In a video, the Obamas ask viewers to help shape the Foundation by contributing suggestions via the site’s “Your Voice” section. “After eight years in the White House, Michelle and I now rejoin all of you as private citizens,” Obama said. “We want to thank you once again from the bottom of our hearts for giving us the incredible privilege of serving this country that we love.” To watch it, click this link: https://youtu.be/ODVxuN6m6E8
Before they get to work on this massive endeavor, the former First Couple plan to enjoy a much-needed vacation. “First, we’re gonna take a little break,” Michelle Obama said. “We’re finally gonna get some sleep and take some to be with our family – and just be still for a little. So we might be online quite as much as you’re used to seeing us.”
President Barack Obama shortened the sentences of 330 federal prisoners on Thursday, less than 24 hours before Donald Trump takes office. With Thursday’s announcement, Obama has now granted commutations to 1,715 federal prisoners.
A review of Thursday’s list indicates that all of those 330 clemency cases were for drug or drug-related cases. Obama’s announcement followed the Tuesday commutations of the sentences of Chelsea Manning and of more than 200 federal prisoners charged with drug offenses.
“With this last act of mercy, President Obama has closed out a historic effort to restore some balance and fairness to a federal prison system that has caused needless destruction of thousands of lives and families,” Jessica Jackson Sloan, national director of the #cut50 initiative, said in a statement. “We continue to waste our precious resources to lock up people who have committed drug-related crimes that do not warrant decades, and certainly not life, in prison.”
Jackson Sloan said there are “still too many people incarcerated in the federal system who are not a threat to public safety” who would be “assets, mentors, and leaders in their communities if they were given the chance to come home.”Clemency lawyer Brittany Byrd, campaign director for #cut50, said Obama had “saved Trenton Copeland’s life” by granting him clemency.
Evoking images of newly freed slaves who sought to help reconstruct a war-torn nation and Birmingham civil rights crusaders who marched against injustice, President Obama announced Thursday several new civil rights monuments on the eve of Martin Luther King Jr. Day.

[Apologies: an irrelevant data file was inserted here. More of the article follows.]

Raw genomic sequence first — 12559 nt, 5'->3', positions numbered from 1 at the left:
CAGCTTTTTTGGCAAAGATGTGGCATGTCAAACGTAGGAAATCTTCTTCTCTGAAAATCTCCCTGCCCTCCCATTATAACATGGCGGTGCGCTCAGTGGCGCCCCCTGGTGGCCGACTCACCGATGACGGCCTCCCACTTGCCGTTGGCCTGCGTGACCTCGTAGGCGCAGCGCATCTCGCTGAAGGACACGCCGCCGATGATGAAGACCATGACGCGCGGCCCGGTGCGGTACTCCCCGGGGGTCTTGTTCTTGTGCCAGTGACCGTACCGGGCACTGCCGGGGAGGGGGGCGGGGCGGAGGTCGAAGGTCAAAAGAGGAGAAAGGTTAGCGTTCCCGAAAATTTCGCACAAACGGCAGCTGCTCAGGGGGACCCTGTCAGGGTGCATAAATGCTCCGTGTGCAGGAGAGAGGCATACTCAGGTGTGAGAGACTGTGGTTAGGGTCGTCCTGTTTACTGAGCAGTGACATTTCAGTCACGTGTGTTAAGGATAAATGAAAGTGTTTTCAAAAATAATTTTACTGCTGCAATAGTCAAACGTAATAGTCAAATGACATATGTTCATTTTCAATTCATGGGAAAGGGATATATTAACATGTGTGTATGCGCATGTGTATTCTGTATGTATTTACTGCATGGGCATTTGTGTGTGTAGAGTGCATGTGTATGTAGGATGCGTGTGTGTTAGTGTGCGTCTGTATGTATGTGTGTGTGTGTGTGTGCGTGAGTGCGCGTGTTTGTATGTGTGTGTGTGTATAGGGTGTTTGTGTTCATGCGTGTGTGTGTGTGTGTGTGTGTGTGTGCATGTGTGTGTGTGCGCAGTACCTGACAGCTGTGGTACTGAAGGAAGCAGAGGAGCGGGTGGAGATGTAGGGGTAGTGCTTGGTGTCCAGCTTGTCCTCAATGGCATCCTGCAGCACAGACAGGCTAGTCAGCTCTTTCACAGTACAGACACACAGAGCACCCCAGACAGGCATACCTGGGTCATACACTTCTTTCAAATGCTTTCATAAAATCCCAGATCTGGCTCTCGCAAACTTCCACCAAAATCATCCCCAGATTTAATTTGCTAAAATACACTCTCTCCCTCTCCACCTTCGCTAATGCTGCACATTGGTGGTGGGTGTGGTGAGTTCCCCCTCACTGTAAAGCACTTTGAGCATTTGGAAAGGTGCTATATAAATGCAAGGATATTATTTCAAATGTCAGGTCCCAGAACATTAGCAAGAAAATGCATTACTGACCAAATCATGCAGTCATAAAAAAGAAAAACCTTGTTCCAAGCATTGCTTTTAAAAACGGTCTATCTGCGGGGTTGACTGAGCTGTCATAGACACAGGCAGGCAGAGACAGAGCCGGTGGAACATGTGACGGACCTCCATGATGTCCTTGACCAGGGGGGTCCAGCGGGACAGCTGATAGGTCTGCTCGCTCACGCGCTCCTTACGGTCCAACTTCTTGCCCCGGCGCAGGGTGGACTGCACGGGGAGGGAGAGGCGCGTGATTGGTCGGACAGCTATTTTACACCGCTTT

The Birmingham Civil Rights National Monument, Freedom Riders National Monument, and the Reconstruction Era National Monument designations comes during Obama’s last days in the White House.
“These monuments preserve the vibrant history of the Reconstruction Era and its role in redefining freedom. They tell the important stories of the citizens who helped launch the civil rights movement in Birmingham and the Freedom Riders whose bravery raised national awareness of segregation and violence. These stories are part of our shared history,” President Obama said in a statement.
The Birmingham Civil Rights National Monument includes the Birmingham Civil Rights District, a historic landmark in Alabama and the heart of the civil rights movement, where civil rights leaders such as Dr. Martin Luther King, Jr. marched and fought racism. The district includes the 16th Street Baptist Church, where four young African American girls were killed and others injured when a bomb exploded during a church service. Kelly Ingram Park, the A.G. Gaston Motel, Bethel Baptist Church, and the Birmingham Civil Rights Institute are also part of the monument.
The Freedom Riders National Monument is located in Anniston, Alabama honors those who rode integrated buses and were often brutally beaten, jailed or killed in their quest for equality.
President Barack Obama returned to his Harvard Law Review roots (he was the first black president of hundred-plus year old journal in his last year at the school) as he penned a 55-page-article on criminal justice reform, how his administration has moved the needle, and how far we have to go.
Entitled “The President’s Role in Advancing Criminal Justice Reform,” the piece appeared in the January 2017 edition of the illustrious book, and according to Harvard magazine, “largely restates the bipartisan case for criminal-justice reform, with an emphasis on mass incarceration’s financial cost.”
Obama did touch on the racial bias in our criminal justice policymaking in the article, writing:
A large body of research finds that, for similar offenses, members of the African American and Hispanic communities are more likely to be stopped, searched, arrested, convicted, and sentenced to harsher penalties. Rates of parental incarceration are two to seven times higher for African American and Hispanic children. Over the past thirty years, the share of African American adults with a past felony conviction—and who have paid their debt to society—has more than tripled, and one in four African American men outside the correctional system now has a felony record. This number is in addition to the one in twenty African American men under correctional supervision…The system of mass incarceration has endured for as long as it has in part because of the school-to-prison pipeline and political opposition to reform that insisted on ‘a stern dose of discipline—more policy, more prisons, more personal responsibility, and an end to welfare.’ Today, however, much of that opposition has receded, replaced by broad agreement that policies put in place in that era are not a good match for the challenges of today.
Among women, Hillary Clinton was the most admired for the 15th year in a row, and the 21st time overall. Since 1993, her first year as First Lady, she has only lost out on the honor three times: in 1995 and 1996, to Mother Teresa, and in 2001, to then-First Lady Laura Bush. Current First Lady Michelle Obama came in second among women, while Donald Trump came in second among men (15% of respondents mentioned him, compared with the 22% who mentioned Obama and the 12% who picked Clinton).